His death was a compelling human interest story, but it was also a quite a mystery. Did he kill himself because he was so physically ill or because he was so devastated by what he had done? Was he murdered, as perhaps someone knew that he had just made $2000 and were hoping to get their hands on it? Did he die at all, or was it all an elaborate ruse to get out of the hole he had dug for himself? You know, like Elvis. Questions and conspiracy theories abound, spurred on by the mysterious acts of his final days.

Before he hopped on the ship, he sent a check to his “legal” wife Elizabeth in Boston for $500 and a note reading, “God Bless You All”. It was unusual in that he had almost never shipped money home or sent such cryptic notes.

He had made $2000 the day before he boarded the steamer, as he had sold the rights to an electric scoreboard he had helped to create. (You can read about Harvard “watching” the 1920 Rose Bowl on one such scoreboard here. I told you Irwin was an interesting dude.) But the check on the bill of sale was made out to “Seeler”, and no-one named Seeler was ever found. $500 of the sale went to Elizabeth, and the other $1500 went to May in New York. So much for Elizabeth’s claim that he loved her more.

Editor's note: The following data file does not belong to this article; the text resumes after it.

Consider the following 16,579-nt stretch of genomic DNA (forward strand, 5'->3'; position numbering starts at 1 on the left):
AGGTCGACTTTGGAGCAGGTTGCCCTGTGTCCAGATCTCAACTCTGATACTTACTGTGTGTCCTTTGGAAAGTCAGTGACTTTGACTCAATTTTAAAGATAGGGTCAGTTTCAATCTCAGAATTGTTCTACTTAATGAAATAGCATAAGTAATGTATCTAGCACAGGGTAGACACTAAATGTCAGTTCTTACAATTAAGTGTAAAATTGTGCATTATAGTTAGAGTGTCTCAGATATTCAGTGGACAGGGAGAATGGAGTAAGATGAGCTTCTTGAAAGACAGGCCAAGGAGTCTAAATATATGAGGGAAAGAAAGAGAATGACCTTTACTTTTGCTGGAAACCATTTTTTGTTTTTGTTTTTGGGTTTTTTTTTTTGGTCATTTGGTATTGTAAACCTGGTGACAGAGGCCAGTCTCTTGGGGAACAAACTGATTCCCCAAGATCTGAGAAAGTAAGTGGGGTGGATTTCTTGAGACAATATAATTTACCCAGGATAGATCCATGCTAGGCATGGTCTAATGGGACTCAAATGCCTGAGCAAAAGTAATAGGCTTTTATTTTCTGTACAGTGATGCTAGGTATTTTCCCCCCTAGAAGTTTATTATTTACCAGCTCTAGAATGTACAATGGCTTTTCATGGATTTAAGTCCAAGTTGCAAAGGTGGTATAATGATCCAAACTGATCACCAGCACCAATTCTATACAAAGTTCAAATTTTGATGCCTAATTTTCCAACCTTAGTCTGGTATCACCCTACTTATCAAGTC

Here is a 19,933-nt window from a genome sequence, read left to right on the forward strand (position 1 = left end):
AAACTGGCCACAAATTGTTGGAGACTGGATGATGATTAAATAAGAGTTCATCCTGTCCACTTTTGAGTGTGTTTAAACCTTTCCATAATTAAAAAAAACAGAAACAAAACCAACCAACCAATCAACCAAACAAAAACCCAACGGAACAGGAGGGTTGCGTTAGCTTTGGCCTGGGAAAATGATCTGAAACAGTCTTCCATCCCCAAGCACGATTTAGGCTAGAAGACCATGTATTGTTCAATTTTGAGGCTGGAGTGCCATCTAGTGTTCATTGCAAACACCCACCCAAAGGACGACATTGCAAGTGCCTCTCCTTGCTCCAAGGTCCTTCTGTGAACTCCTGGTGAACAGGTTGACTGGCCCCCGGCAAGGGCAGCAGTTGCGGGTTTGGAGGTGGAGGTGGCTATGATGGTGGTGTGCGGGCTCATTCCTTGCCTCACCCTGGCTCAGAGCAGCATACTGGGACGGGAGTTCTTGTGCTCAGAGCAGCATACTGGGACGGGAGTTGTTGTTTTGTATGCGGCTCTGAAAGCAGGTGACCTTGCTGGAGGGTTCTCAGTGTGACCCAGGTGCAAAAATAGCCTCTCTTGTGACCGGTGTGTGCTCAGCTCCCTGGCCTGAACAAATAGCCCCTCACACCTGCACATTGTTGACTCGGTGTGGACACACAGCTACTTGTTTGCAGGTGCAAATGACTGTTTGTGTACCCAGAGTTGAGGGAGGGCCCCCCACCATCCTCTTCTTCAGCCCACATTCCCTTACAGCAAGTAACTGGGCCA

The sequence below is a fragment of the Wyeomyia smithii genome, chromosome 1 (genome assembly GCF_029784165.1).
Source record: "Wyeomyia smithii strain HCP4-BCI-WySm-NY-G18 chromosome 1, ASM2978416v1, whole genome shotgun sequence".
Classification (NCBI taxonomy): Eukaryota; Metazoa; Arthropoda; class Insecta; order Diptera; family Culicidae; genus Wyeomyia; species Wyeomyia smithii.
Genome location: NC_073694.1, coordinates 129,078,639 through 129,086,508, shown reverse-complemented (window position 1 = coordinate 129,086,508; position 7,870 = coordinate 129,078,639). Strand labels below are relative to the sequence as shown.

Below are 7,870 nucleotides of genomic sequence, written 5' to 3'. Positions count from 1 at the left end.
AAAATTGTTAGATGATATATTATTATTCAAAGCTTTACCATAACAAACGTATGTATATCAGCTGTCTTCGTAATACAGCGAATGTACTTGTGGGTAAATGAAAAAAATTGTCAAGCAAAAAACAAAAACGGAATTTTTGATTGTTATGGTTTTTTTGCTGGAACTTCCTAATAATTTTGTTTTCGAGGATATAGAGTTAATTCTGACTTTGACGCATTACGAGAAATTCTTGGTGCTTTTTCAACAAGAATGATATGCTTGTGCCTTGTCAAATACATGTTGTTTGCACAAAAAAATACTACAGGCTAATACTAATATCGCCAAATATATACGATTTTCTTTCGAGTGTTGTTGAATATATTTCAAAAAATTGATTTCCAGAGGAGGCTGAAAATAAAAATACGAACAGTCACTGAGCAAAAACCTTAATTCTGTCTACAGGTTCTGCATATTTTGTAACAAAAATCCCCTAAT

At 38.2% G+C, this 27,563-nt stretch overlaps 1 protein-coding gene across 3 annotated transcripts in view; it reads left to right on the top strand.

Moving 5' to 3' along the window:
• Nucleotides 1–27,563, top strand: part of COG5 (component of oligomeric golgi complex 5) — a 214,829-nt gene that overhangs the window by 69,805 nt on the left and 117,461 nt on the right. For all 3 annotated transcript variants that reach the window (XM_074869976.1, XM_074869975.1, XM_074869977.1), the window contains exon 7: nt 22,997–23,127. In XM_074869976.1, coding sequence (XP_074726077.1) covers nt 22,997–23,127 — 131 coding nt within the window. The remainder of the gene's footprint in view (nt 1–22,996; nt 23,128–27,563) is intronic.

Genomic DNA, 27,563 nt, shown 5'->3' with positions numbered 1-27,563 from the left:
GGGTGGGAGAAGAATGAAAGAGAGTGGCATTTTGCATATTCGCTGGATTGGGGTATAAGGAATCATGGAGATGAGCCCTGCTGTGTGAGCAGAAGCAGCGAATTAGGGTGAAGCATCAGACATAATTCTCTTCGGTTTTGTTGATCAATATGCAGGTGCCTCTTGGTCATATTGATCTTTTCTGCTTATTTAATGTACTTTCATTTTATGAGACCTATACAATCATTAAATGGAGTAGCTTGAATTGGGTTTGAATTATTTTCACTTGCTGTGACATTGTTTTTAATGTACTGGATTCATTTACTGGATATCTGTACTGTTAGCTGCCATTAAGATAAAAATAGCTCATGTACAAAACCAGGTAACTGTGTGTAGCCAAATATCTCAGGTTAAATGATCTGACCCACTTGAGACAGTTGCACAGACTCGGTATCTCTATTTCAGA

Of course, with any good double life and mysterious death story must come a few conspiracy theories, and this one comes to us courtesy of a great piece on Irwin in the Torontoist:

There were rumours, recounted in David Nemec’s The Great Encyclopedia of Nineteenth Century Major League Baseball (University of Alabama Press, 2006), that Irwin had withdrawn $5,000 from his account prior to sailing—perhaps enough motive to prompt theft and murder. Others, more compellingly, suggested that because the doctor who’d diagnosed Irwin’s fatal illness had never come forward, he had faked his death. According to a 1922 letter at Cooperstown from a former teammate of Irwin queried: “How can Arthur Irwin be dead? I just saw him in Oklahoma.”